function createToDoItem(itemToCreate) {

    var context = getContext();
    var container = context.getCollection();

    var accepted = container.createDocument(container.getSelfLink(),
        function (err, itemCreated) {
            if (err) throw new Error('Error' + err.message);
    if (!accepted) return;

Arrays as input parameters for stored procedures

When defining a stored procedure in Azure portal, input parameters are always sent as a string to the stored procedure. Even if you pass an array of strings as an input, the array is converted to string and sent to the stored procedure. To work around this, you can define a function within your stored procedure to parse the string as an array. The following code shows how to parse a string input parameter as an array:

function sample(arr) {
    if (typeof arr === "string") arr = JSON.parse(arr);

    arr.forEach(function(a) {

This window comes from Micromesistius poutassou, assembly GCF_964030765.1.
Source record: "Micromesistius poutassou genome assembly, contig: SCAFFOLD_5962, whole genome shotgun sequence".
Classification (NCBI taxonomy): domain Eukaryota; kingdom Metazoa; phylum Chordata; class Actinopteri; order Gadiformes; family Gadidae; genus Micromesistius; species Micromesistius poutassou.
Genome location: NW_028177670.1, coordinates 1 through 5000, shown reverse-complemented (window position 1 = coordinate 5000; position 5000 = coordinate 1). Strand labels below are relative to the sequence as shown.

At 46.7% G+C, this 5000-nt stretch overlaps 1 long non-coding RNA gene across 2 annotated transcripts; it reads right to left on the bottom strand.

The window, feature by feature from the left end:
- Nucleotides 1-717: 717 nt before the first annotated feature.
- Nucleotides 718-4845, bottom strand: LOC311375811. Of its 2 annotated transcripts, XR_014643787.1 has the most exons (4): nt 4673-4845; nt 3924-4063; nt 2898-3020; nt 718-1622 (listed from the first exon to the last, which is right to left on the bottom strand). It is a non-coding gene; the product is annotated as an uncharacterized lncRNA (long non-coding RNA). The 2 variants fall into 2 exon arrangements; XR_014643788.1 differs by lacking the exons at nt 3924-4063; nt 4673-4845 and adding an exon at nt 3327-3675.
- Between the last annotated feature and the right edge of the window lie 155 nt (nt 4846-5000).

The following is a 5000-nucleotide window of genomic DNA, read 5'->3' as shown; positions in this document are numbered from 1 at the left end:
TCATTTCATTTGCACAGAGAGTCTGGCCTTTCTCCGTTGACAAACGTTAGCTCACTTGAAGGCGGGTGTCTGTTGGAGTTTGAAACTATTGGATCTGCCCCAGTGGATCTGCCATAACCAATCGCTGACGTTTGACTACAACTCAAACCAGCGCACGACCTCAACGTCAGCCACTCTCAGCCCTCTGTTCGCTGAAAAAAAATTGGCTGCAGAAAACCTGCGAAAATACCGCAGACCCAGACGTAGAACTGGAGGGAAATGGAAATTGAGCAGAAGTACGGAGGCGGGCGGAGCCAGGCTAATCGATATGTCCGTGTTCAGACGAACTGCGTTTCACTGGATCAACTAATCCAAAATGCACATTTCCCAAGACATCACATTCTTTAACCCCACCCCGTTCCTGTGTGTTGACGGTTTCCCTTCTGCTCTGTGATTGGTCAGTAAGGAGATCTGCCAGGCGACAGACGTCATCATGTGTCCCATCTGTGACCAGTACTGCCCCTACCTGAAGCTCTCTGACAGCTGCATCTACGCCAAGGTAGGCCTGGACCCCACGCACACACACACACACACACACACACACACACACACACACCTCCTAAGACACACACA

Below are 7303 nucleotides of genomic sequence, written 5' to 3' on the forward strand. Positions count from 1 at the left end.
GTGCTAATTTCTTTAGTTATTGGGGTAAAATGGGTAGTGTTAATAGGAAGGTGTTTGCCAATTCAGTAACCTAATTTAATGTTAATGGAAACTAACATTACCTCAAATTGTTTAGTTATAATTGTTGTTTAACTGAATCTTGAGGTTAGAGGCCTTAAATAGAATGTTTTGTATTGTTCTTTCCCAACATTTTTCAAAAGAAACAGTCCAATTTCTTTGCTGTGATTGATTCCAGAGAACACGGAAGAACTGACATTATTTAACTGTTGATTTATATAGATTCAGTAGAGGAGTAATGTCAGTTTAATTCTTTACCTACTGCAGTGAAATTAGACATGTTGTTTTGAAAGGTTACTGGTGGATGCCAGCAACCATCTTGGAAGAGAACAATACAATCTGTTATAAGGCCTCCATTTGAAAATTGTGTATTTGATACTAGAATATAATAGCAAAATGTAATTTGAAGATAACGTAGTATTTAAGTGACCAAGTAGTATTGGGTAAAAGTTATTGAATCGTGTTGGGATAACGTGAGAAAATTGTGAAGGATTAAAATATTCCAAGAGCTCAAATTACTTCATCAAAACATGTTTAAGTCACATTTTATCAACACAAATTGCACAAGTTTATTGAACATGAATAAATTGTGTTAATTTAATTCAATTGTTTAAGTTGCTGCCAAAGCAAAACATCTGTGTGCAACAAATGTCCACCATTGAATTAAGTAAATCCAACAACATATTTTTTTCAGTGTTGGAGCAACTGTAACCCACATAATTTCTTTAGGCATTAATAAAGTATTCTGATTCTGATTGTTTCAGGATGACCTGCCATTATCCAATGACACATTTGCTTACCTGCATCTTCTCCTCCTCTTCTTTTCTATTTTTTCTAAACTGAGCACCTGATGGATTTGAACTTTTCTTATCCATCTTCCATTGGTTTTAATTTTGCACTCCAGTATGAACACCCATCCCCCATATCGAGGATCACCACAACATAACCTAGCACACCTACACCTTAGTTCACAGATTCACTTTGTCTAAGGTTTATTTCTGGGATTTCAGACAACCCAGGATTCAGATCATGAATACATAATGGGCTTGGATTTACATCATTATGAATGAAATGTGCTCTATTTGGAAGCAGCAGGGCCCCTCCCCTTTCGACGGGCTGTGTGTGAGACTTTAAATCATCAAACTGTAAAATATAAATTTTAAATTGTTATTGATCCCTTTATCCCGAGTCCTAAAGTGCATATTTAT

// do something here

Transactions within stored procedures

You can implement transactions on items within a container by using a stored procedure. The following example uses transactions within a fantasy football gaming app to trade players between two teams in a single operation. The stored procedure attempts to read the two Azure Cosmos items each corresponding to the player IDs passed in as an argument. If both players are found, then the stored procedure updates the items by swapping their teams. If any errors are encountered along the way, the stored procedure throws a JavaScript exception that implicitly aborts the transaction.

// JavaScript source code
function tradePlayers(playerId1, playerId2) {
    var context = getContext();
    var container = context.getCollection();